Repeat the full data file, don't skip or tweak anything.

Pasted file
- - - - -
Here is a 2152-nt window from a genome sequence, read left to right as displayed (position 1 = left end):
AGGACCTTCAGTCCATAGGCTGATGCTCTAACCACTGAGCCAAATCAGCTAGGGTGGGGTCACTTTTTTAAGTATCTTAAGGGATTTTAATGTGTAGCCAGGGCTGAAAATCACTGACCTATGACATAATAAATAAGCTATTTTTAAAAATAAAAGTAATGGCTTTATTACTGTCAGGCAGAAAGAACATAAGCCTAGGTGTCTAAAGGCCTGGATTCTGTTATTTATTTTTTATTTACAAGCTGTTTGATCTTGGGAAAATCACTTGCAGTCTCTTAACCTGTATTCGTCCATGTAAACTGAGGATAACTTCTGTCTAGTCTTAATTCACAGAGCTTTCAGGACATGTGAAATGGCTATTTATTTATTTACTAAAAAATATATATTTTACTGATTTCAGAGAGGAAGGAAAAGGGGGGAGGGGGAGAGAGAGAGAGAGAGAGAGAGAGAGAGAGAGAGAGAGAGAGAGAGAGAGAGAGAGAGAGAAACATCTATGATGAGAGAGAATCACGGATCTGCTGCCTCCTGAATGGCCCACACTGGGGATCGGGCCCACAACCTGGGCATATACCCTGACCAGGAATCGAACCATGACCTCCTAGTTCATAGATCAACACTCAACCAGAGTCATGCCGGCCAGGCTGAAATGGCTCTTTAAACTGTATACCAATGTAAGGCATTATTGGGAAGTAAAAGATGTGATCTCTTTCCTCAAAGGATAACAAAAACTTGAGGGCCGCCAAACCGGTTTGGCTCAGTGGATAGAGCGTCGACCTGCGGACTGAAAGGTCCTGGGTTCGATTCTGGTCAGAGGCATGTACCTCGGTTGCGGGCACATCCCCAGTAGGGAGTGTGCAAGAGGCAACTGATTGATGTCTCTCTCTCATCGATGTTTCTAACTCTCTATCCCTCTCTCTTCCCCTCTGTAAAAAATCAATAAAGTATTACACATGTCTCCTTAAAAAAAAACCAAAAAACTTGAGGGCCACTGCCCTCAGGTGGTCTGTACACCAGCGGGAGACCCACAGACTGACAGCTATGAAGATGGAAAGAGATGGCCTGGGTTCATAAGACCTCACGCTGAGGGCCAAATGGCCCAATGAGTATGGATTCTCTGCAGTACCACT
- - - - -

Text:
Here is a 2152-nt window from a genome sequence, read left to right as displayed (position 1 = left end):
AGGACCTTCAGTCCATAGGCTGATGCTCTAACCACTGAGCCAAATCAGCTAGGGTGGGGTCACTTTTTTAAGTATCTTAAGGGATTTTAATGTGTAGCCAGGGCTGAAAATCACTGACCTATGACATAATAAATAAGCTATTTTTAAAAATAAAAGTAATGGCTTTATTACTGTCAGGCAGAAAGAACATAAGCCTAGGTGTCTAAAGGCCTGGATTCTGTTATTTATTTTTTATTTACAAGCTGTTTGATCTTGGGAAAATCACTTGCAGTCTCTTAACCTGTATTCGTCCATGTAAACTGAGGATAACTTCTGTCTAGTCTTAATTCACAGAGCTTTCAGGACATGTGAAATGGCTATTTATTTATTTACTAAAAAATATATATTTTACTGATTTCAGAGAGGAAGGAAAAGGGGGGAGGGGGAGAGAGAGAGAGAGAGAGAGAGAGAGAGAGAGAGAGAGAGAGAGAGAGAGAGAGAGAGAGAAACATCTATGATGAGAGAGAATCACGGATCTGCTGCCTCCTGAATGGCCCACACTGGGGATCGGGCCCACAACCTGGGCATATACCCTGACCAGGAATCGAACCATGACCTCCTAGTTCATAGATCAACACTCAACCAGAGTCATGCCGGCCAGGCTGAAATGGCTCTTTAAACTGTATACCAATGTAAGGCATTATTGGGAAGTAAAAGATGTGATCTCTTTCCTCAAAGGATAACAAAAACTTGAGGGCCGCCAAACCGGTTTGGCTCAGTGGATAGAGCGTCGACCTGCGGACTGAAAGGTCCTGGGTTCGATTCTGGTCAGAGGCATGTACCTCGGTTGCGGGCACATCCCCAGTAGGGAGTGTGCAAGAGGCAACTGATTGATGTCTCTCTCTCATCGATGTTTCTAACTCTCTATCCCTCTCTCTTCCCCTCTGTAAAAAATCAATAAAGTATTACACATGTCTCCTTAAAAAAAAACCAAAAAACTTGAGGGCCACTGCCCTCAGGTGGTCTGTACACCAGCGGGAGACCCACAGACTGACAGCTATGAAGATGGAAAGAGATGGCCTGGGTTCATAAGACCTCACGCTGAGGGCCAAATGGCCCAATGAGTATGGATTCTCTGCAGTACCACT